John is a tumour immunologist with extensive experience of developing lab on a chip technology for analysing tumour biopsies.
He has published over 150 peer-reviewed publications and his immunobiology group works closely with clinicians, chemists and engineers.
The majority of his research work has focused on tumours of the head and neck region, identifying novel markers of progression or treatment response.
Coming from an immunology background, Professor Greenman is extremely interested in understanding how the immune system is often subverted during carcinogenesis, and more importantly how such knowledge can be used clinically (diagnostically, prognostically or therapeutically).
1991–1995 Post-doctoral Research Fellow, Sir William Dunn School of Pathology, MRC Cellular Immunology Unit, University of Oxford
1995-1999 Lecturer in Immunology, Dept of Surgery, University of Hull
1999-2004 Senior Lecturer in Tumour Immunology, University of Hull
2004- 2009 Reader in Tumour Immunology, University of Hull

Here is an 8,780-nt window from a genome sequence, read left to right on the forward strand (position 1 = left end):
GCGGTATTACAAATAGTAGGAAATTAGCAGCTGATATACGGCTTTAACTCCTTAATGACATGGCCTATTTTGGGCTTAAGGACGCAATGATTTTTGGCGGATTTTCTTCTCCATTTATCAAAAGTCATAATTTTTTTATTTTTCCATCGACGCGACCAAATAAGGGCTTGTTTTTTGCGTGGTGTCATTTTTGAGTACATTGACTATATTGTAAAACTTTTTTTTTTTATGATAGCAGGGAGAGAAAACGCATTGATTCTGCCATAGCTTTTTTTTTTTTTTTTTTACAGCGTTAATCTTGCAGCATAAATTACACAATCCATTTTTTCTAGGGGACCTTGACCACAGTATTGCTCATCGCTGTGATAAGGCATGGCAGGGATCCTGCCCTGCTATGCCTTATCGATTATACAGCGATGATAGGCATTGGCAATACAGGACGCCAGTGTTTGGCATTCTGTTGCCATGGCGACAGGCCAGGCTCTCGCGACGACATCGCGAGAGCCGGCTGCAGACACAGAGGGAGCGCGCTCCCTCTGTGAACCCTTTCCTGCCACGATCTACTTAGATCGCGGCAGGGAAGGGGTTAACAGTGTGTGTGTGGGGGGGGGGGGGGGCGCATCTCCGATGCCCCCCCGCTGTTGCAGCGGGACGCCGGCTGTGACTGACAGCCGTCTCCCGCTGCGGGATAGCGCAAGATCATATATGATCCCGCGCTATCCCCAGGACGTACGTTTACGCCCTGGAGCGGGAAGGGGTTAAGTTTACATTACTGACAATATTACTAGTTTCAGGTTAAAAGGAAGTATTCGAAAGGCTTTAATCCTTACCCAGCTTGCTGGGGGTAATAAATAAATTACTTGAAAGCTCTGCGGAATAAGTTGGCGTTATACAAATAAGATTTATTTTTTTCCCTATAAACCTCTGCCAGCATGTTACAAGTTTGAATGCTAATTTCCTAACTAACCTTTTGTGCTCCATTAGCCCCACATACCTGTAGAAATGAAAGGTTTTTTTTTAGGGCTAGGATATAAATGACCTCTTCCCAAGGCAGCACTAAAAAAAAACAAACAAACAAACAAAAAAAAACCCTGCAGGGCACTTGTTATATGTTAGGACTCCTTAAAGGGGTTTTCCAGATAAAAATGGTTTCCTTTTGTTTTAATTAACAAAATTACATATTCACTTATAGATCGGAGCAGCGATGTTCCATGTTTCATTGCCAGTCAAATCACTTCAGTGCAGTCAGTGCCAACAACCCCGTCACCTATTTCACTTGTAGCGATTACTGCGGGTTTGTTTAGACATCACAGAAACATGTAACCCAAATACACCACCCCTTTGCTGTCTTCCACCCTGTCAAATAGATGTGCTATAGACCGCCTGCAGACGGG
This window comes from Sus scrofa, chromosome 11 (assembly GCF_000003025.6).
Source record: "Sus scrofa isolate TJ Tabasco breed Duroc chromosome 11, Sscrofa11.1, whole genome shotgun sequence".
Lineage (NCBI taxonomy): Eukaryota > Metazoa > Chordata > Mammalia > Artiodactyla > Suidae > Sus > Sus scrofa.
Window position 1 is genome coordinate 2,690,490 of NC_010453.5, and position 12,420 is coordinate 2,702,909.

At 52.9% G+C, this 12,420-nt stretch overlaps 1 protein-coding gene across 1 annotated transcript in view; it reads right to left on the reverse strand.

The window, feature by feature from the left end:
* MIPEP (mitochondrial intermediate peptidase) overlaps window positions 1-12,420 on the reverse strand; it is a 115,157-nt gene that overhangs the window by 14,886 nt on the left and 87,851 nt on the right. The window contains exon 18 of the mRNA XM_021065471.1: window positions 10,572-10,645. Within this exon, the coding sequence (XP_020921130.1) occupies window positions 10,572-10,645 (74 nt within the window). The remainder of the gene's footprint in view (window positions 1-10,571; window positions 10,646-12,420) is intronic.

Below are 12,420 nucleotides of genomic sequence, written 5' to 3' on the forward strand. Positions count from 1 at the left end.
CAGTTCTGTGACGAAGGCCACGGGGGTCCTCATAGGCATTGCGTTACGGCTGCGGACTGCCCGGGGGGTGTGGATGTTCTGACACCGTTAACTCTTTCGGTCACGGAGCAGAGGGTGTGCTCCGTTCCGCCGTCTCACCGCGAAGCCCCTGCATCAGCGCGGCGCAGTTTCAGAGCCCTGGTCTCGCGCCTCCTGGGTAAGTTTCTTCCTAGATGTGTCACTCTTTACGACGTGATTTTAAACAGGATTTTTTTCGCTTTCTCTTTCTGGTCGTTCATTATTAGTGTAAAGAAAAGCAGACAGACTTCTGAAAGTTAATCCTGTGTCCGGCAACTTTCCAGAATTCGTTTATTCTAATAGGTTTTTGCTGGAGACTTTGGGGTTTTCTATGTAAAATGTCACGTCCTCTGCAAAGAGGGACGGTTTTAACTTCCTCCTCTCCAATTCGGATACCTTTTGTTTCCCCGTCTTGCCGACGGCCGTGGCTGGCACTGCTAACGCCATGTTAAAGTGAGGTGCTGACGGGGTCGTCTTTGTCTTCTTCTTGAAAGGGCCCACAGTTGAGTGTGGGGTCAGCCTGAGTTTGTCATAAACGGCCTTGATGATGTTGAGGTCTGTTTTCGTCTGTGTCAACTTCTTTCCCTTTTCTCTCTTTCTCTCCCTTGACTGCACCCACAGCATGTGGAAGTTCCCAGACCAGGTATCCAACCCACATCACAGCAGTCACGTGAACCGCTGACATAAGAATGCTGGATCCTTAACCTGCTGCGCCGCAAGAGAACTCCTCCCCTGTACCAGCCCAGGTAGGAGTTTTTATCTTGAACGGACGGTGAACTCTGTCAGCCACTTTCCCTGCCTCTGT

Currently a member of the NC3Rs David Sainsbury Fellowship Panel 2015 -
REF2014 - Appointed as Output Assessor for Panel UoA3 (2014)
Title: Patient tissue on chip – a personalized medicine option?
Over the past decades there have been many advances in making 3D structures that mimic the in vivo situation. As an alternative the biomicrofluidic group at the University of Hull have been characterizing and optimizing devices that can maintain fresh tissue biopsies, mainly from solid tumours, in a functional state. The challenges with fresh tissue are ensuring effective nutrients and removal of waste products over a sufficiently long period to allow investigation. A range of devices have been fabricated and tested in glass and a range of polymers, studying various human tissues including: squamous cell carcinoma of the head & neck, ovarian and colorectal carcinoma, normal liver and heart. These samples have been subjected to different chemotherapy and chemoradiotherapy protocols and the effects measured through analysis of the supernatant or post-treatment tissue. A summary of current data will be given highlighting future potential and limitations of this approach both clinically and as a technology platform.